Let me give you some examples. Or rather, let me point to some that were found by the Verfassungschutz. There's a variant of the Hitlergruß, which is called "Kühnen Gruß" and just as illegal. However, skull-and-crossed-bones need to be arranged in a particular fashion and detail to evoke the SS skull-and-crossbones while a generic pirate flag is legal.

enter image description hereenter image description here

Various german courts have discussed that sentence and came to a variant of results, depending on which symbol was supposedly immitated. In general, the SS and Swastika are much easier to get you into hot water than some other symbols. As a result, many distributors of goods do a lot to not try to be fined or brought into connection with Neonazis.

Example of voluntarily changing the logo

Did you know that KISS has a German alternative logo because its S did go too far towards SS? In 1980, thus they made a press release in germany that they took a Germany wide logo with other S, just to yell "WE ARE NOT NAZIS!" from all rooftops. Have a look at the original press release:

enter image description here

It reads in translation:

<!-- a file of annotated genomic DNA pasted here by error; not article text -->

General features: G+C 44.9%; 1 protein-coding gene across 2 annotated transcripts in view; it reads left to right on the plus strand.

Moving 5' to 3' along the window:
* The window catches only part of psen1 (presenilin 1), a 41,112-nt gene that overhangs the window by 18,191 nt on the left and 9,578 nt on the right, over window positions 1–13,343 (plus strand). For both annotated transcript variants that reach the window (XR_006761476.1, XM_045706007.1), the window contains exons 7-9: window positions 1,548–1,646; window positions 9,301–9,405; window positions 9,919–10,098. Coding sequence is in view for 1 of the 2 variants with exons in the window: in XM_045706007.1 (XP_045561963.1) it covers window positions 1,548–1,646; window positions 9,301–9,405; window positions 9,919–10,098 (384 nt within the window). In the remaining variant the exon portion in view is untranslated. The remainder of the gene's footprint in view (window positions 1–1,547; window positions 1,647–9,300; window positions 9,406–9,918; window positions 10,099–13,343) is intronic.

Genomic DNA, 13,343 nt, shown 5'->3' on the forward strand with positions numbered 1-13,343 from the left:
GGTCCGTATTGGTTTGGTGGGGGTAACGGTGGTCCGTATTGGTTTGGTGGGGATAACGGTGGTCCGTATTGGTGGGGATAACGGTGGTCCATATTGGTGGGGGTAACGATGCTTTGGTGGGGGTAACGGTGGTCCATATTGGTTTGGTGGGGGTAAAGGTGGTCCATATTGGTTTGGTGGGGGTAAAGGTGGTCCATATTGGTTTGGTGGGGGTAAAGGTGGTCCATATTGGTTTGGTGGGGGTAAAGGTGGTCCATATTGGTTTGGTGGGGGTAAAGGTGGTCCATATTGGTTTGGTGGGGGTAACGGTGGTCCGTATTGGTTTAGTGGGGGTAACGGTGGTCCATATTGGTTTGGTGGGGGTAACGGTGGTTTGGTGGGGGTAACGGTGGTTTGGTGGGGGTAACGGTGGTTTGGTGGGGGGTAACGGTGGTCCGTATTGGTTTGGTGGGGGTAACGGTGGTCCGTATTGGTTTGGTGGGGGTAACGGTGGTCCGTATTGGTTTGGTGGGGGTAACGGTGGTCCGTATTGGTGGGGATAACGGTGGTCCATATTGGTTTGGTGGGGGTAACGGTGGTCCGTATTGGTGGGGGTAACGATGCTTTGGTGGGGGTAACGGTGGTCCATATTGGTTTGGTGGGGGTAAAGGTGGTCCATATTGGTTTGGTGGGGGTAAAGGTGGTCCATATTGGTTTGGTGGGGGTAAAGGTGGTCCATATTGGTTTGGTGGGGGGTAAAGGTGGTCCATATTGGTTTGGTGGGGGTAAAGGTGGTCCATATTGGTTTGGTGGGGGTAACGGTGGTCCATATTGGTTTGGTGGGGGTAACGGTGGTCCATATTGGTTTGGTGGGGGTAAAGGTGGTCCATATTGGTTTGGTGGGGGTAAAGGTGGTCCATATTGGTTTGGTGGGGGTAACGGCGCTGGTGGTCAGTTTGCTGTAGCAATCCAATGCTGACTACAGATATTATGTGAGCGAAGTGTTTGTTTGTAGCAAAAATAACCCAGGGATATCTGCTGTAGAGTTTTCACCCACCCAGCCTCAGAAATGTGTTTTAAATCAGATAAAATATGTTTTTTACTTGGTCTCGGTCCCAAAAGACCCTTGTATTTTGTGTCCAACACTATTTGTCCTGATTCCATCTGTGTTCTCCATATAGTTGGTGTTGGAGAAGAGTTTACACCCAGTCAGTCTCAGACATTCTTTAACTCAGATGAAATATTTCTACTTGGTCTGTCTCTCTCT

To put the group "Kiss" somewhere close to Nazi glorification because of their logo (runic script) would never have occurred to us; To attribute such an intention to them is absurd.

The reason why we still firmly convinced the group's management to agree to a change to the logo is solely and simply because of the almost undeniable similarity between the spelling of the "old" Kiss logo and a Nazi symbol, and because it has been interpreted as such from different perspectives despite the completely different context.

Besides the fact that German law prohibits it [to display such symbols], we would like to firmly distance ourselves from the suspicion that we would spread Nazi symbols.

So, let's compare the old and new Logo from this snippet from google, which helpfully includes a direct comparison with the banned SS logo.

enter image description here

It's easy to see the alleged closeness in the press release. A Berlin court in 2016 found that the original logo is allowable, because KISS as an international mark would be recognizable as for KISS and nobody would think earnestly it was a banned SS rune, especially with the aspect ratios being off. Still, KISS uses the newer font style.

Companies hate being associated even a little

A particular example of the brand successfully fighting back against being associated with neonazis is Lonsdale of London. They were never banned or had legal trouble. However, they became popular with neonazis in the 1980s for the middle part of their name, which with a half-closed jacket resulted in NSDA. To get rid of the connotation... they kicked any reseller that had any connection to the right scene, sponsored anti-nazi music, and jumped the rainbow bandwagon in the 1990s.

Adidas as a german brand is particularly carefully to try and not get associated with nazis, so as a german I understand their reluctance to even get anywhere close to the SS logo, even if it is somewhat on the fringes.